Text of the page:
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What You Can Do to Protect Your Kids from Online Bullying

As a growing public health issue, cyber bullying has become a problem in schools throughout Australia. Around 20% of children experience cyber bullying, with 17% of them encountering it every week. If you’re a concerned parent or teacher who wants to protect their kids or students from cyber bullying and its ill-effects, we have some tips you may find useful in reaching that goal.

Encourage an Open Environment that Promotes Discussion

According to statistics, the number of children who experienced cyber bullying doubled between late 2017 and late 2018. If you don’t want your children to become one of those statistics, it’s a good idea to promote an open environment that encourages discussions about bullying.

Unlike adults, children can’t fully appraise situations. This inability may mean they find themselves becoming victims of cyber bullying, without realising that the actions causing them to feel bad constitute bullying behaviour. Some may also feel unable to speak to their parents, as online bullying might not feel as real as in-person or physical bullying.

By telling your children they can discuss cyber bullying with you without being judged, you’re making sure they feel at ease with doing so. Once you’re aware of potential problems, you’re in a stronger position to prevent things from escalating further.

Use Digital Tools that Tackle Cyber Bullying

As this research from Reach Out Australia shows, the number one reason for children not seeking out help for bullying is the stigma surrounding doing so. They may not want to be perceived as weak, or they may feel they’ll face ridicule because the problem isn’t deemed serious enough.

Unfortunately, it isn’t always possible to encourage your child to seek help, especially when you’re not aware that bullying is happening. One way to overcome this is by using digital tools that monitor incidents of online bullying.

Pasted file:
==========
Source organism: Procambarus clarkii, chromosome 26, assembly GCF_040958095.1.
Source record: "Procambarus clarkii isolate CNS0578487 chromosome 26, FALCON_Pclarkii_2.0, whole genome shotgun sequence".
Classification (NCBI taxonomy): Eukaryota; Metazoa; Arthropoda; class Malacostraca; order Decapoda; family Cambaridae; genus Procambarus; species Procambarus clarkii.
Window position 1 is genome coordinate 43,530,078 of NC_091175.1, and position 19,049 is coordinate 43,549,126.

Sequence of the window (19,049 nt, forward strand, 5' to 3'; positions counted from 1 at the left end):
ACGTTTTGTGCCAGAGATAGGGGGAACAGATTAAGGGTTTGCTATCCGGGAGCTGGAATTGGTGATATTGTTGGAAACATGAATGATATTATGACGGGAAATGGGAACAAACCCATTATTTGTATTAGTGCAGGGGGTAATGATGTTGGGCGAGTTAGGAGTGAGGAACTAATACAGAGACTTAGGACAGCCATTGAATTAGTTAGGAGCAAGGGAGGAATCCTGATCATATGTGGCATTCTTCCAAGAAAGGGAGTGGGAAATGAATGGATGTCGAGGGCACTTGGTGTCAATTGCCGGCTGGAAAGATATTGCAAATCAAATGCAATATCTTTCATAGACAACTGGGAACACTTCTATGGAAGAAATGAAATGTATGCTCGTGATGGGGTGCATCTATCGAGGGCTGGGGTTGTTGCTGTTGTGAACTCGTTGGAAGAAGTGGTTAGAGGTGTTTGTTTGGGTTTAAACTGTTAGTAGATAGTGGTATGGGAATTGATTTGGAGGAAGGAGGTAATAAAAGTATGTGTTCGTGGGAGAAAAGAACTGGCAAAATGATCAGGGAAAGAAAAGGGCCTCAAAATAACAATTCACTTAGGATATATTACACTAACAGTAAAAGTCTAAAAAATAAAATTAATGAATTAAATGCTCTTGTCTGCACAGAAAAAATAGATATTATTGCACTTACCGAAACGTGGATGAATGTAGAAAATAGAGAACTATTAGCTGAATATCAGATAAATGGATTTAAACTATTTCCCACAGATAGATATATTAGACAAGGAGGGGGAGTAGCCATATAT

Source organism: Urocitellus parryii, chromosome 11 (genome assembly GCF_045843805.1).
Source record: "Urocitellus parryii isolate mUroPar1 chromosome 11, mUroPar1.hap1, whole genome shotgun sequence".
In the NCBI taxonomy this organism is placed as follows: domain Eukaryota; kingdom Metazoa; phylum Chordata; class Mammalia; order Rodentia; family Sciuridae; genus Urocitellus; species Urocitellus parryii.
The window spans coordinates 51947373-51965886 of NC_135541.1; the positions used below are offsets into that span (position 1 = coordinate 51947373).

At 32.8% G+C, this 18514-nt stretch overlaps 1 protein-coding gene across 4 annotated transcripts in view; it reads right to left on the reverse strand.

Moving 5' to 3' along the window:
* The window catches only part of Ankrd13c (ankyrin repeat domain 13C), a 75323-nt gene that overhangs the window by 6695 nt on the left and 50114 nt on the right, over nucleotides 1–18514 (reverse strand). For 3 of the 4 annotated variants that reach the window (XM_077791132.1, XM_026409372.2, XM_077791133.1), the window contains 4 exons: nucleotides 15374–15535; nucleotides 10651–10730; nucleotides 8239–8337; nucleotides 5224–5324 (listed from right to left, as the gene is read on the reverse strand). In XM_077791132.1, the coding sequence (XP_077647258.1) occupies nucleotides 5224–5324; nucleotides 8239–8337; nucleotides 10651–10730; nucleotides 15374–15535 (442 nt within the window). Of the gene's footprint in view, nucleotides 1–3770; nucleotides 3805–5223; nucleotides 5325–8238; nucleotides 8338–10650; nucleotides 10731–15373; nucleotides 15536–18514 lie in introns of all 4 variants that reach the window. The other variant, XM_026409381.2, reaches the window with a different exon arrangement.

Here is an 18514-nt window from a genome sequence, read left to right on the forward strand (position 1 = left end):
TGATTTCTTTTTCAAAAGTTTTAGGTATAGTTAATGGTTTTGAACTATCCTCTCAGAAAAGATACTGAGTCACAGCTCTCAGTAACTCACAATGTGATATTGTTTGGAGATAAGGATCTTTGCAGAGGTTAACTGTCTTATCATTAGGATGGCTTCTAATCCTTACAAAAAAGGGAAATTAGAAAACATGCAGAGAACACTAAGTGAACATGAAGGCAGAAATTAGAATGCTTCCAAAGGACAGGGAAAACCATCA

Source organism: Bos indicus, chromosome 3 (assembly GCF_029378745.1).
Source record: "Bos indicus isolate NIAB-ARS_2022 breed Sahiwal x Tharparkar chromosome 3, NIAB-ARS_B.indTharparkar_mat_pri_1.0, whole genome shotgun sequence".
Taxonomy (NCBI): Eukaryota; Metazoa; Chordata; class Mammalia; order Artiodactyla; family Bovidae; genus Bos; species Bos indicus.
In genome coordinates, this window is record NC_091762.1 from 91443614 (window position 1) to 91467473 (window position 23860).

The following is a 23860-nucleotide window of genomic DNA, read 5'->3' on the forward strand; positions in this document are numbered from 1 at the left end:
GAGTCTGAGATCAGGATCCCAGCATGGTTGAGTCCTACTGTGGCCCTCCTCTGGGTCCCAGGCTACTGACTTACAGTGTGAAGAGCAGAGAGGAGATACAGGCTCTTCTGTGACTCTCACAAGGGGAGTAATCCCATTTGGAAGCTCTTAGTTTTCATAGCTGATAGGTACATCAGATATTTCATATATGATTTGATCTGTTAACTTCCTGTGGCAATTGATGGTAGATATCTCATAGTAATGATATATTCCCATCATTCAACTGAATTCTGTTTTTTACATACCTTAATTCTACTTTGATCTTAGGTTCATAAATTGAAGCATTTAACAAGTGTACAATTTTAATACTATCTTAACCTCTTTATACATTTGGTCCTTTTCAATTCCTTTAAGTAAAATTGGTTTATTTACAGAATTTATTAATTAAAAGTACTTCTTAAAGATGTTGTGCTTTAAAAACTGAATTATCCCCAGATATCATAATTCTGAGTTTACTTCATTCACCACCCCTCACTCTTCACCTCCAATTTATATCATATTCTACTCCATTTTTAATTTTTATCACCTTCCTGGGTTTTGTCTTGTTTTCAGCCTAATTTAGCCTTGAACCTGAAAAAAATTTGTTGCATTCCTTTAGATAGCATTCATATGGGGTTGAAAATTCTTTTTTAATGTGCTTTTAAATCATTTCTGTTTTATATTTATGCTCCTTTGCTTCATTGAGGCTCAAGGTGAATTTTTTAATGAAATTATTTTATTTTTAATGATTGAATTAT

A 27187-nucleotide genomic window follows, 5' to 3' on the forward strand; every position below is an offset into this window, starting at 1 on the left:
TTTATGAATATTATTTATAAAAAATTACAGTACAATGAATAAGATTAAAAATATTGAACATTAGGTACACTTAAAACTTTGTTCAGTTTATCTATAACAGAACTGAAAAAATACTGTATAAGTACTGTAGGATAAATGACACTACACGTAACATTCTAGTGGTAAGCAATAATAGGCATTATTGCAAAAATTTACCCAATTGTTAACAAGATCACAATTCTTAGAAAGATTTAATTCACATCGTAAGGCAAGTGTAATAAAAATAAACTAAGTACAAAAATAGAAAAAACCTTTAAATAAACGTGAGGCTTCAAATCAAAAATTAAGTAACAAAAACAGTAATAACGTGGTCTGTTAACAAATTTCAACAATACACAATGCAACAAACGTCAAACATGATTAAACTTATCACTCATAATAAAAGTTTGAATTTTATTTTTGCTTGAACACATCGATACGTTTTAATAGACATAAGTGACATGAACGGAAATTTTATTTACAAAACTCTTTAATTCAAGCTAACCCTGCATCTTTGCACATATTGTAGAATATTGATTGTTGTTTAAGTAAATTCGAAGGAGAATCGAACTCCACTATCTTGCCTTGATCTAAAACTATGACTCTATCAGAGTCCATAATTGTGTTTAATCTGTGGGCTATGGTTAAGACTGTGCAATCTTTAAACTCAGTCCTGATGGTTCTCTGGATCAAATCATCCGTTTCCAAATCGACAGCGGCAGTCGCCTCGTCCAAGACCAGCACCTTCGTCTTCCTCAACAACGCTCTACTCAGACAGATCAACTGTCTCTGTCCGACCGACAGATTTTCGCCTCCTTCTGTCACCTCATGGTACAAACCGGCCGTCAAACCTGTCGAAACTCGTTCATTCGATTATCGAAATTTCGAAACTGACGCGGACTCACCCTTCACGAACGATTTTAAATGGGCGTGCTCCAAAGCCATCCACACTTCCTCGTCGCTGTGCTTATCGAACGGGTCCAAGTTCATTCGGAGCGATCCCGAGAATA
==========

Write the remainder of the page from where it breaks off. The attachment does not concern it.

Digital tools such as Starshell Student detect online and social media bullying incidents that you may not notice. Using new technology and innovation, this online digital monitoring tool in Australia filters content that may be harmful or considered as a form of harassment. It also notifies students if something they’re about to post on social media can be considered as a form of cyber bullying. This prevents them from becoming cyber bullies themselves and allows users to recognise online bullying for what it is.

Teach Children how to Behave Responsibly Online

Although some children may post harmful content online even if they’re aware that doing so isn’t right, others may see their actions as harmless. If you want to prevent your child from becoming an online bully, it’s a good idea to discuss appropriate internet behaviour with them.

Around 99% of children aged 15 to 17 in Australia access the internet each week. If your teenager is one of them, you may want to make sure they know that the following behaviours aren’t okay:

  • Sharing a photo because they know the person in it finds it embarrassing.
  • Creating messaging groups to discuss another child in an unpleasant light.
  • Writing offensive status updates or sharing tweets about another teen.
  • Copying someone’s online presence to create a fake profile.

Being aware is key. If they’re aware that these may be considered as cyber bullying, it’ll be easier to help them avoid doing them.

Discuss Online Bullying with Your Child’s School

Around 84% of children who are victims of online bullying are also experiencing offline bullying. This statistic suggests that the problem is permeating into schools, which your children’s teachers will need to be aware of.

Schools can play a positive role in reducing bullying incidents, both online and offline. In addition to helping you support your child, they can educate the student population in general to prevent the problem from continuing and spreading. Through workshops and seminars and by having a solid anti-bullying framework, schools can help spread awareness and educate students on what they should do if ever they encounter bullying as a victim or as a part of peer pressure.

At Starshell Student, it’s our aim to save students and young children from cyber bullying and its negative effects. Our platform functions as a digital tool that filters offensive online content as well as an educational tool that helps users become more responsible users of social media. If you need more information about how we can help or what we offer, please don’t hesitate to contact us.